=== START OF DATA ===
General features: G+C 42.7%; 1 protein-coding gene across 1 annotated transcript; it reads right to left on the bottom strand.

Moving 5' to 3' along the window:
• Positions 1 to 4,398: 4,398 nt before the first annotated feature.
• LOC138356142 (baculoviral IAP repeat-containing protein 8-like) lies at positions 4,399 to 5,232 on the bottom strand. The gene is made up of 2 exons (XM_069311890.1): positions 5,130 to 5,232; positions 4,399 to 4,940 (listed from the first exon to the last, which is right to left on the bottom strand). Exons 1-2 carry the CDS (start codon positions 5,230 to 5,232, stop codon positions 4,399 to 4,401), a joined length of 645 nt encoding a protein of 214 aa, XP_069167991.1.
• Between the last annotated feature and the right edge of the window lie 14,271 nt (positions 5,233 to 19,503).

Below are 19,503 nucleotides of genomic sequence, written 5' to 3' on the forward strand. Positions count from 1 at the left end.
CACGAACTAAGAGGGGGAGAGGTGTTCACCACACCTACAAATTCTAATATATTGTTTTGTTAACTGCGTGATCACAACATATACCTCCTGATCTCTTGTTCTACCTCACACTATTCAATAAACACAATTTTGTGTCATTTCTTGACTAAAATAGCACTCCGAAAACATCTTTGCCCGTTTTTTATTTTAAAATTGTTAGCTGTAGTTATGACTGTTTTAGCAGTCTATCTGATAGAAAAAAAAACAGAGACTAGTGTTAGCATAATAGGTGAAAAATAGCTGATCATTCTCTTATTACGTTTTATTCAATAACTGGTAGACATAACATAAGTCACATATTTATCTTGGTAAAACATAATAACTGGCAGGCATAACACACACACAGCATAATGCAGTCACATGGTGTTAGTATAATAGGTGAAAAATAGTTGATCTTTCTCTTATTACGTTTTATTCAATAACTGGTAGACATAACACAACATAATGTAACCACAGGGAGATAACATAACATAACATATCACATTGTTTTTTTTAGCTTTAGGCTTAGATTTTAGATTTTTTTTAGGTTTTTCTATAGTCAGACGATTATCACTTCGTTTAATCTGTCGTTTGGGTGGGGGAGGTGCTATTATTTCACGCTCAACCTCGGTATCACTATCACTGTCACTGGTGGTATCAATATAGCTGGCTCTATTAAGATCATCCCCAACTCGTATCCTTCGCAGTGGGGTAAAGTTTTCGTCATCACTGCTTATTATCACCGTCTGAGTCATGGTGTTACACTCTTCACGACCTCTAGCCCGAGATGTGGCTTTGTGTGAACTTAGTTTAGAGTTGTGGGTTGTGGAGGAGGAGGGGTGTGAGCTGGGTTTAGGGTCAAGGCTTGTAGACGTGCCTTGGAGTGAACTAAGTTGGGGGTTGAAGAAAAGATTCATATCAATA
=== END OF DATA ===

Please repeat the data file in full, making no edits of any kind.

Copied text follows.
General features: G+C 42.7%; 1 protein-coding gene across 1 annotated transcript; it reads right to left on the bottom strand.

Moving 5' to 3' along the window:
• Positions 1 to 4,398: 4,398 nt before the first annotated feature.
• LOC138356142 (baculoviral IAP repeat-containing protein 8-like) lies at positions 4,399 to 5,232 on the bottom strand. The gene is made up of 2 exons (XM_069311890.1): positions 5,130 to 5,232; positions 4,399 to 4,940 (listed from the first exon to the last, which is right to left on the bottom strand). Exons 1-2 carry the CDS (start codon positions 5,230 to 5,232, stop codon positions 4,399 to 4,401), a joined length of 645 nt encoding a protein of 214 aa, XP_069167991.1.
• Between the last annotated feature and the right edge of the window lie 14,271 nt (positions 5,233 to 19,503).

Below are 19,503 nucleotides of genomic sequence, written 5' to 3' on the forward strand. Positions count from 1 at the left end.
CACGAACTAAGAGGGGGAGAGGTGTTCACCACACCTACAAATTCTAATATATTGTTTTGTTAACTGCGTGATCACAACATATACCTCCTGATCTCTTGTTCTACCTCACACTATTCAATAAACACAATTTTGTGTCATTTCTTGACTAAAATAGCACTCCGAAAACATCTTTGCCCGTTTTTTATTTTAAAATTGTTAGCTGTAGTTATGACTGTTTTAGCAGTCTATCTGATAGAAAAAAAAACAGAGACTAGTGTTAGCATAATAGGTGAAAAATAGCTGATCATTCTCTTATTACGTTTTATTCAATAACTGGTAGACATAACATAAGTCACATATTTATCTTGGTAAAACATAATAACTGGCAGGCATAACACACACACAGCATAATGCAGTCACATGGTGTTAGTATAATAGGTGAAAAATAGTTGATCTTTCTCTTATTACGTTTTATTCAATAACTGGTAGACATAACACAACATAATGTAACCACAGGGAGATAACATAACATAACATATCACATTGTTTTTTTTAGCTTTAGGCTTAGATTTTAGATTTTTTTTAGGTTTTTCTATAGTCAGACGATTATCACTTCGTTTAATCTGTCGTTTGGGTGGGGGAGGTGCTATTATTTCACGCTCAACCTCGGTATCACTATCACTGTCACTGGTGGTATCAATATAGCTGGCTCTATTAAGATCATCCCCAACTCGTATCCTTCGCAGTGGGGTAAAGTTTTCGTCATCACTGCTTATTATCACCGTCTGAGTCATGGTGTTACACTCTTCACGACCTCTAGCCCGAGATGTGGCTTTGTGTGAACTTAGTTTAGAGTTGTGGGTTGTGGAGGAGGAGGGGTGTGAGCTGGGTTTAGGGTCAAGGCTTGTAGACGTGCCTTGGAGTGAACTAAGTTGGGGGTTGAAGAAAAGATTCATATCAATA